"I think maybe San Jose and Boston," Richards said. "If San Jose can get out of the Detroit series quick, they're going to be hard to beat. But it Detroit gets that back to a long series they might beat each other up too much."

That matchup would guarantee a Cup champion not seen in decades. The Bruins haven't won it all since 1972 and San Jose is seeking its first ever berth in the Final after years of knocking on the door. Both the Sharks and Bruins are up 2-0 in their conference semifinals series -- in the case of the Sharks, those two wins at HP Pavilion have been on the one-goal-margin variety.

"San Jose, this could be a huge turning point for them," Richards said. "But Detroit's good. You could have seen the first two games go either way. You could say that in any series, but particularly in that series. I'm sure Detroit will have their 'A' game back at home."

Still, when going through the eight teams remaining, Richards continued to cite one major factor in his championship experience: taking care of business and doing it quickly. With three different teams holding a two-game edge in their second-round series, finishing off their opponents soon -- if they finish them off at all -- could be a determining factor in which players have smiles on their faces during the season's final post-series handshake.

"It kind of depends," Richards said. "You know when we won -- if you get through one or two series quick, it helps so much and Boston went to Game 7 (in the first round) -- if they were able to get through in four or five games against Philly that would be huge."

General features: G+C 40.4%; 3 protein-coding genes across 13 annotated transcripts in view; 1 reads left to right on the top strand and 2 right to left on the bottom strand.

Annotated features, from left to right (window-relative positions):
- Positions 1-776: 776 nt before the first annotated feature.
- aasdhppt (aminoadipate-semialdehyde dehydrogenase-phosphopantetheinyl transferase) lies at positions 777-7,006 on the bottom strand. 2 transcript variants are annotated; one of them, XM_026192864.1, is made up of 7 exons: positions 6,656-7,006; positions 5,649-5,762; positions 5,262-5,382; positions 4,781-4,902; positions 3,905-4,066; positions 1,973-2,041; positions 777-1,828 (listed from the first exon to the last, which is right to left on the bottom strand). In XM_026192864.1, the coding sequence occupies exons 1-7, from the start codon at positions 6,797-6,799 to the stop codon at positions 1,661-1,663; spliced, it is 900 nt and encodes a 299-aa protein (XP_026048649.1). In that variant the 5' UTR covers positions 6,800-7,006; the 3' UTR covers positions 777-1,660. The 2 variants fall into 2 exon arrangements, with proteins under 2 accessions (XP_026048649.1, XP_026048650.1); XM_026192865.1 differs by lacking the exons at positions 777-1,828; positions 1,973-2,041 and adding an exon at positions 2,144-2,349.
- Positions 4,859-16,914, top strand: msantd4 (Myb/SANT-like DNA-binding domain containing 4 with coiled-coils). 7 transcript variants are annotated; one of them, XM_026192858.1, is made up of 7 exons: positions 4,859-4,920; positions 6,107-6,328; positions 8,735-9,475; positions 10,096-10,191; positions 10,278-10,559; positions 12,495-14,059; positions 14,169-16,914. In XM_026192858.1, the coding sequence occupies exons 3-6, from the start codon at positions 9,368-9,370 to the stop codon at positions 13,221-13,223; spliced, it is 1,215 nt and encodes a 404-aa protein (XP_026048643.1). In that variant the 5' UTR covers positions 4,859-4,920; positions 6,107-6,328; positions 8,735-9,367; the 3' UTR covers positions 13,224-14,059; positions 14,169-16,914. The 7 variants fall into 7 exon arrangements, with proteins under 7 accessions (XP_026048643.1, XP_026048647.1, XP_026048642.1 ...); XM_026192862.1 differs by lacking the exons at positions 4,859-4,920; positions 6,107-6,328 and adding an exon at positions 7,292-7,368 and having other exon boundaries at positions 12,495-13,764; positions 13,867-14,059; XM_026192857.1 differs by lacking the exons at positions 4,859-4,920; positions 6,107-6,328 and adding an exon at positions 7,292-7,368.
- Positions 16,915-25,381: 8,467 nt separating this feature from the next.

Of course, Boston may be the only team anxious if it gets a 3-0 lead. After last season's historic collapse to these same Flyers in the second round, the Bruins will almost certainly get questions about concerns of another collapse should they win Game 3 in Boston on Wednesday night.

Should that happen, the circumstances will be slightly different. Boston had home ice a year ago when the Flyers won four straight games to complete only the third comeback from an 0-3 deficit in NHL history. While that did mean Philadelphia had to win Game 7 in Beantown, it also meant they could get the wheels rolling by playing two of the three games needed to tie the series in front of a friendly Philly crowd. This time around the Bruins get Games 3 and 4 at home.

Before that even becomes an issue Boston will need to win Game 3, but clearly, any player would want to continue winning regardless of a recent precedent. Given the staggering odds against completing such a comeback once, let alone in consecutive seasons, any concerns about getting a 3-0 lead would probably seem ridiculous to most, and with multiple deep playoff runs on his resume Richards is no different.

"I'm in the same shoes as you," he said. "I haven't been up 3-0 in a series and lost it. I would imagine it creeps into your mind a little bit, but I'm sure they'd rather get up 3-0 now and worry about the next game when it comes.

"It's only happened three times. I'd rather take my chances getting up 3-0 and seeing what happens."